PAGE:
Shin splints are common and painful. Of course, athletes and runners may experience shin splints more often, but the truth is anyone can have pain from shin splints regardless of their activity. Medial tibial stress syndrome, commonly known as shin splints, is a condition that makes the shin hurt.
The shin is the leg part between the ankle and the knee but on the front side. MTSS is sometimes referred to as shin splints because the pain is located over the shin bone. This condition is among is very common in athletes and affects both the muscles on the inner side of the shin and the bone that it connects to.
Up to 35 percent of athletes who participate in activities such as long distance running, jumping, playing basketball, and tennis are affected by this condition. People such as military personnel and dancers are others who can also be affected by the condition. A physical therapist can, however, teach you how to some exercises and strategies of avoiding MTSS while they can also help you recover from the condition.
Physical Therapists and their Assistants are the most common medical professional to treat shin splints. If you are interested in treating this medical condition then you can learn more about becoming a Physical Therapist Assistant.
What are Shin Splints?
MTSS (Medial Tibial Stress Syndrome aka Shin Splints) comes about when the tibia, the main sin bone, experiences too much stress. The stress can be caused when the muscle attached to the shin causes an overload on it. The muscles we are talking about include the posterior tibialis muscle, the flexor digitorum longus muscle, and the soleus muscle.
The most common risk factors of MTSS include:
- Over-pronation (flattening of the foot arch while standing)
- Being that athlete who is always running or jumping
- Being female
- Excess hip range of motion
- Smaller calf girths ( in males)
- High BMI greater than 20.2
What do Shin Splints Feel Like?
If you experience soreness in the mid or the bottom third part of the inner part of the shin, then it is an indication that you may have MTSS. This pain may occur after participating in exercise and may be severe when you touch a tender spot.
The pain of the condition is usually felt more at the start of exercise, but the pain fades the more you participate in an exercise. Over time though, the pain can get severe and can now be felt throughout the time you are in exercise, and can even continue after you complete the exercise.
What Is The Treatment for Shin Splints?
Your physical therapist performs a thorough examination and puts down information about your health history. Your therapist goes on to assess your body strength, flexibility, mobility, and your running and walking movements.
To diagnose the condition, your therapist is going to apply some pressure on the ankle, shin, and the foot areas. The most certain symptom of MTSS is one when there is pain felt when the therapist applies pressure over certain parts of the shin.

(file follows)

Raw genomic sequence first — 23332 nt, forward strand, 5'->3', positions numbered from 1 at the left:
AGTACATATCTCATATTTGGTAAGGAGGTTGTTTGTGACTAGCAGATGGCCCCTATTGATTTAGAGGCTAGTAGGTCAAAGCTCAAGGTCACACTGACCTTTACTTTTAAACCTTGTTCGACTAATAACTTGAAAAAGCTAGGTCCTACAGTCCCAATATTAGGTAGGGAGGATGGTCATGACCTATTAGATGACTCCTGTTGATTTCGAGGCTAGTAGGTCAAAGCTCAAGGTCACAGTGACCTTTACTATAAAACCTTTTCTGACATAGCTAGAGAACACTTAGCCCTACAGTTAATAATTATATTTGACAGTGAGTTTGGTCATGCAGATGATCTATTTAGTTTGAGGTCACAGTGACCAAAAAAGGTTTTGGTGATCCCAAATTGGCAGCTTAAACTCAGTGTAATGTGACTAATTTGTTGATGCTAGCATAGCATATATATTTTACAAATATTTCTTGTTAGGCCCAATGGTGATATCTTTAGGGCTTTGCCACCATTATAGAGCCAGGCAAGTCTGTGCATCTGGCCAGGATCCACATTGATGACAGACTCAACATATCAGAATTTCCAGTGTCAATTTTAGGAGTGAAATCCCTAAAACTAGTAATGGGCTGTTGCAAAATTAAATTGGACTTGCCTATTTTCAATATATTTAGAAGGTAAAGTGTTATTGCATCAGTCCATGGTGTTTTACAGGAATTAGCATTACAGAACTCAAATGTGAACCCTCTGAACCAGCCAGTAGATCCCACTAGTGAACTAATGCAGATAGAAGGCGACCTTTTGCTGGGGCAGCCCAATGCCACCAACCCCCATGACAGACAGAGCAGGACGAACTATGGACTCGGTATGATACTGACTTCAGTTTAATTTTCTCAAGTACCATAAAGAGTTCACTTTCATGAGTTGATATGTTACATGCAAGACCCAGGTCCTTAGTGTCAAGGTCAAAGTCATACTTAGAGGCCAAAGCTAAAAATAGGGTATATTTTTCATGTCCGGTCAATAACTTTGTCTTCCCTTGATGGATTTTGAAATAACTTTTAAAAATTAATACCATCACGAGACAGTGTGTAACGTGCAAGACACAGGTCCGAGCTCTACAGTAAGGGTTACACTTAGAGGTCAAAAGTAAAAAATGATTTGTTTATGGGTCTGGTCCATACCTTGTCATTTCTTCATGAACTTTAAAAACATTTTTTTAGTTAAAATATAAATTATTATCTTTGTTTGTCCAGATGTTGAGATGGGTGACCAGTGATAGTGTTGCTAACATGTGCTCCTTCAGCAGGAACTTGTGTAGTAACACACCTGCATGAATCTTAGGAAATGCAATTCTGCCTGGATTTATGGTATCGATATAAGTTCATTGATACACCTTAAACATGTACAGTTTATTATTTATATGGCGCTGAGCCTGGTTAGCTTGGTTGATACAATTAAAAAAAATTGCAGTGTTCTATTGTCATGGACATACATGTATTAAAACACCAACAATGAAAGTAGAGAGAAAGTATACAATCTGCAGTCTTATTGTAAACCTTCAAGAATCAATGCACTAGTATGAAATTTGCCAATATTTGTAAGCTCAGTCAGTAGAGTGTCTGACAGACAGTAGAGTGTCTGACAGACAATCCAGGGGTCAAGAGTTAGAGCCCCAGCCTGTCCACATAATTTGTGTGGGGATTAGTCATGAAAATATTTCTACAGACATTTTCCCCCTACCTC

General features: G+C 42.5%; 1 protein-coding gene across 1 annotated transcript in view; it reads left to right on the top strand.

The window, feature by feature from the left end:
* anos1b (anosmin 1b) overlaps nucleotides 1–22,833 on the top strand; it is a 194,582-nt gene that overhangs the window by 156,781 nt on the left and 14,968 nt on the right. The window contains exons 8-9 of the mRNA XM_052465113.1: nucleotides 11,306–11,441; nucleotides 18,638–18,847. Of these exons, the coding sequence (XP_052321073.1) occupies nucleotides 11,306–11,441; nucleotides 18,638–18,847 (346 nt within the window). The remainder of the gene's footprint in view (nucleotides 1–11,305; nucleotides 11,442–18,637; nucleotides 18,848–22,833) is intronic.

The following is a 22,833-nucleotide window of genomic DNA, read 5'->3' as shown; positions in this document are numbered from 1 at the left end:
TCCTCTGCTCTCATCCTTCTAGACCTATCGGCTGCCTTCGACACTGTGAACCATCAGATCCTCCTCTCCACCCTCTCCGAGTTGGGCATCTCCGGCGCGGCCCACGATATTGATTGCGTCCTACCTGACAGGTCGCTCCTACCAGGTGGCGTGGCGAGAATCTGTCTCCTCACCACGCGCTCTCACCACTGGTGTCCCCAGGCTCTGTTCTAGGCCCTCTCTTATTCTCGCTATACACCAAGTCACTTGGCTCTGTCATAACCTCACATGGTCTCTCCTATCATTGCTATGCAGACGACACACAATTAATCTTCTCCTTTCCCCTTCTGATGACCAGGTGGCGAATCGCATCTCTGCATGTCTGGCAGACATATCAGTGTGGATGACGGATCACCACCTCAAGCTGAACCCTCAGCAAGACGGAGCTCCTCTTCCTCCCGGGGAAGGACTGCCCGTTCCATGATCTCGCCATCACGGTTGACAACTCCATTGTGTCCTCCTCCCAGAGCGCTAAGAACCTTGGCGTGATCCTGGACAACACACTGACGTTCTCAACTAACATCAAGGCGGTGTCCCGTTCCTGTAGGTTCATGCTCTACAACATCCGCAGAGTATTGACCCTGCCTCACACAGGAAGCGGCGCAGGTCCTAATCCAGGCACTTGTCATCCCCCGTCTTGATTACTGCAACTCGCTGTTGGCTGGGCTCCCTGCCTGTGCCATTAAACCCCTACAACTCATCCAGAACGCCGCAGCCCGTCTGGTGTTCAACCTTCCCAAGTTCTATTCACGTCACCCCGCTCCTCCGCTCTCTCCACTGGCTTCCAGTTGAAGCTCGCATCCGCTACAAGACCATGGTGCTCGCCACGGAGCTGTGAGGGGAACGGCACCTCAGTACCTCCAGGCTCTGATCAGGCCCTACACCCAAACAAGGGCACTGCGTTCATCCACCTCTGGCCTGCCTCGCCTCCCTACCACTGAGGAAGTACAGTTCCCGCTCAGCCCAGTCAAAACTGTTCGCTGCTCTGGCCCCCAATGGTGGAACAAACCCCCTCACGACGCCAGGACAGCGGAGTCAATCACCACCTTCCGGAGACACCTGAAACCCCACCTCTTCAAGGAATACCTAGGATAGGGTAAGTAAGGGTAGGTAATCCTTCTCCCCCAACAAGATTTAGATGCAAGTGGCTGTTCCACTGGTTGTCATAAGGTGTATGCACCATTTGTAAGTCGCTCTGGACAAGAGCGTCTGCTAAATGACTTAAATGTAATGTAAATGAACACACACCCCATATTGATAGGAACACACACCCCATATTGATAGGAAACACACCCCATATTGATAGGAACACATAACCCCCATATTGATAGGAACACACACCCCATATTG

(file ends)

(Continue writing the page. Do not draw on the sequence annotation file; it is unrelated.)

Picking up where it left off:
Physical Therapy Exercises for Shin Splints:
Physical Therapy Treatment for Shin Splints:
How Can Physical Therapist Assist?
Your therapist is going to find out the risk factors that brought about the MTSS and is going to teach you the methods of addressing these factors. The therapist is going to develop a treatment plan that is specific to your particular condition to encourage recovery and prevent re-injury.
For pain relief, your therapist may prescribe the following:
- Rest from the provoking activities
- Icing of the tender spots for five to ten minutes, once to thrice per day.
- Exercises that are going to stretch softly the muscles near the shin
- Taping the affected leg muscles
- Direct massaging to the affected tissue
To assist in strengthening the deteriorated muscles, the therapist may prescribe either:
- Activities that increase the rotation of hips and extension to reduce stress on the lower part of the leg.
- Exercises that increase shin muscle strength and those that decrease overpronation.
Your therapist may also prescribe:
- Foot and calf muscle stretches
- Single leg exercises and reaching exercises
- Modification of leg and foot control while running or walking
- New footwear that offers better support when exercising
- Use of orthotics that support the arch of the foot in case the feet flatten out extremely, or if you have weak foot muscles
Can MTTS Be Prevented?
To prevent MTSS, physical therapists prescribe the following:
- Going for an annual functional fitness assessment that includes strength, mobility, and flexibility. If you are active in some sport, then sport specific analyses are important.
- Doing dynamic stretches before exercises and static after that
- Doing strength and endurance activities for the pelvis, foot and hip muscles
- Following a recommended training routine when beginning or continuing your training program.
- Your physical therapist can give you more information about these exercises to guarantee optimum health and strength and to prevent MTSS.
If you are interested in learning more about preventing MTSS then you can visit the PTA Guide to learn about a career as a physical therapy assistant.
Are you a PT or PTA that has worked with patients experiencing shin splints? Tell us about your experience in the comments below!